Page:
Friday, October 29, 2010
Update: In the comments, Robert Z notes that November 11 is Kurt Vonnegut's birthday, and that a Vonnegut Museum is opening this week. Here's the hotlink.
Second Update: Here's the New York Times story on the opening.
Why I thought of Kurt Vonnegut when I was in the U. library looking for something else entirely I don't know. But I did, and I found two fairly obscure books which contain interviews with him. One is a very slim volume called Like Shaking Hands With God (Seven Stories Press), which is actually two dialogues with another writer, Lee Stringer, who wrote about his experience as a homeless man in New York and earlier in his life in his book, Grand Central Winter. Vonnegut championed his work, and the two did a public conversation in 1998 and continued it privately, though recorded and again with a questioner named Ross.
A couple of statements struck me, which I'd like to record here. The first was from Stringer actually, who was talking about our fast-paced and results-oriented culture. "I guess in that kind of environment it is difficult for what we call literature to exist because a book is not all that practical a thing in the short term. It's probably infinitely practical in the long term."
Several times the discussion turned to Stringer's efforts to write his second book. Stringer was working through knowing too much about the book business that he didn't know the first time, and it was getting in the way. In the private conversation, Vonnegut insisted that he didn't really have to write another book. "All a writer has to do is write one book, and you did that."
This might seem odd from a writer who wrote so much, but Vonnegut was sincere (backed by statements he made on other occasions, which I'll get to eventually in this--let's dub it now--Vonnegut on writing thread.) And as someone who has been trying to get that second book together (numerous second books of course) for way too long, it's a comfort. In a sense, I know what he means. It's quite a trick to pull off, and the book exists as the evidence. So I'm not sure I'll stop feeling bad that I haven't published more, but I'll take some solace in Vonnegut's statement. Or maybe I could even call it a blessing.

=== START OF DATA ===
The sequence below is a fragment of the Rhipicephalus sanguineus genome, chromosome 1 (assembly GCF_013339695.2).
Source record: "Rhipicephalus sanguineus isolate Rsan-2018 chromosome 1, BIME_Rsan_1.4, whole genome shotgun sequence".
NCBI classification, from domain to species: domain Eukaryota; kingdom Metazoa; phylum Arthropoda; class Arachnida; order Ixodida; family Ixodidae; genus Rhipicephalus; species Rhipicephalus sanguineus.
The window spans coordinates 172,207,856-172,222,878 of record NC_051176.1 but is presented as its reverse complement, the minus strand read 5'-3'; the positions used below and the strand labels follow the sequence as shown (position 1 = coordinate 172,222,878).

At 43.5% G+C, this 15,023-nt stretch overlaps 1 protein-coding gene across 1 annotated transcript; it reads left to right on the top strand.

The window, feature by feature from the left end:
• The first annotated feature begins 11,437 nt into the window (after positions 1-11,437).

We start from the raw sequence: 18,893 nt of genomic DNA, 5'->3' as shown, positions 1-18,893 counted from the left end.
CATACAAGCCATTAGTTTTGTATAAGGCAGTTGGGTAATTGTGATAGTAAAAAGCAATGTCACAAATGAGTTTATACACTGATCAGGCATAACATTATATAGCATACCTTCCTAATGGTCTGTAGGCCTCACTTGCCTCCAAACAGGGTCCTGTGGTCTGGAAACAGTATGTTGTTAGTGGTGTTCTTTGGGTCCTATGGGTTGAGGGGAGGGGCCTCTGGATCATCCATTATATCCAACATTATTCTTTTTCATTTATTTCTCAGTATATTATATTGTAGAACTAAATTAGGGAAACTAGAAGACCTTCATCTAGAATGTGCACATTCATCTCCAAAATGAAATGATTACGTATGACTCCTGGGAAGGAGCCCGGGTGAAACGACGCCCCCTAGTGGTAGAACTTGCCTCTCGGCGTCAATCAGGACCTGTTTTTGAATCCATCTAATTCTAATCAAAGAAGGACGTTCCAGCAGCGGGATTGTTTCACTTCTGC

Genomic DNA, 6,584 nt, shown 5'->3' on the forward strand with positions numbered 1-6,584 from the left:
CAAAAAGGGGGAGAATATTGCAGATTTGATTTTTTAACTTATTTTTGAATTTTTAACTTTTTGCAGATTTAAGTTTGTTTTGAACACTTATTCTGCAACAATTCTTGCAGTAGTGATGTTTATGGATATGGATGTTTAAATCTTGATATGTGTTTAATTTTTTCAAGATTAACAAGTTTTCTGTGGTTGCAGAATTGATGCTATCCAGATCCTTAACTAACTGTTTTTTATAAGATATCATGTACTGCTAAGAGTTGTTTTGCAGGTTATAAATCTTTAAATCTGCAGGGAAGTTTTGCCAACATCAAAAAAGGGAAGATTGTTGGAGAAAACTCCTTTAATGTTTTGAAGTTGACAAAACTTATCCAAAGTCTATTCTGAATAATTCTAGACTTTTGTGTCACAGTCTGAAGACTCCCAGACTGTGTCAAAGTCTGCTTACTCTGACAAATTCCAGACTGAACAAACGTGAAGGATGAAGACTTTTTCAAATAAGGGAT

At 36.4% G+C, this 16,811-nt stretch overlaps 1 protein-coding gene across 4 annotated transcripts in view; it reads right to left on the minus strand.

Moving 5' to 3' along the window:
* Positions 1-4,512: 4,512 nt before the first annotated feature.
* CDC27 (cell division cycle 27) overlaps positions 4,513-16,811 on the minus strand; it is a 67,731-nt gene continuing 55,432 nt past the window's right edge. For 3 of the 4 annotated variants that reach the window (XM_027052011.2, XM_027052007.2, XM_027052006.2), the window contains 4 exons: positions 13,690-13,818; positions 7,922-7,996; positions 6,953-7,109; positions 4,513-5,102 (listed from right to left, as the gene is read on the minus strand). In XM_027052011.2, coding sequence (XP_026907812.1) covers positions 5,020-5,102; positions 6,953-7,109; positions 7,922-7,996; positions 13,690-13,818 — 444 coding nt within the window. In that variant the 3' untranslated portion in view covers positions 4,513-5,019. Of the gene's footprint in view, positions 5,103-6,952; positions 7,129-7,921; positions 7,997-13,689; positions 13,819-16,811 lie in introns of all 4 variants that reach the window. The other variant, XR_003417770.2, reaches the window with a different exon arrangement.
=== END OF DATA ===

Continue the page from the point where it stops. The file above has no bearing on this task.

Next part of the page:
Monday, October 25, 2010
This is Amy Tan's talk on creativity that is posted at the TED site. One of our local cable access channels runs a package of TED talks probably every day, and I really enjoy seeing them on my TV rather than going directly to particular ones on my computer. Probably a result of being a TV kid.
Although the audience laughs a lot during at least the first part of this talk, she is really talking about creativity, especially in her writing. Like most TED talks, it is creatively illustrated so it's a visual experience, too.
When this came on TV I took some notes, which are unlikely to be accurate. They're my thoughts inspired by hers. So for that very reason I will reproduce them here:
Facing death you become creative in a survival sense.
You create a cosmology for your narrative world.
the essential question of every story: WHY AM I HERE?
Moral ambiguity is where the story begins.
Serendipity signals your focus.
The more you are aware of serendipity, the more that it happens.
We create by asking questions.
I believe in specifics, especially of the past.
"I have to become the story." Feeling becomes the story. Compassion.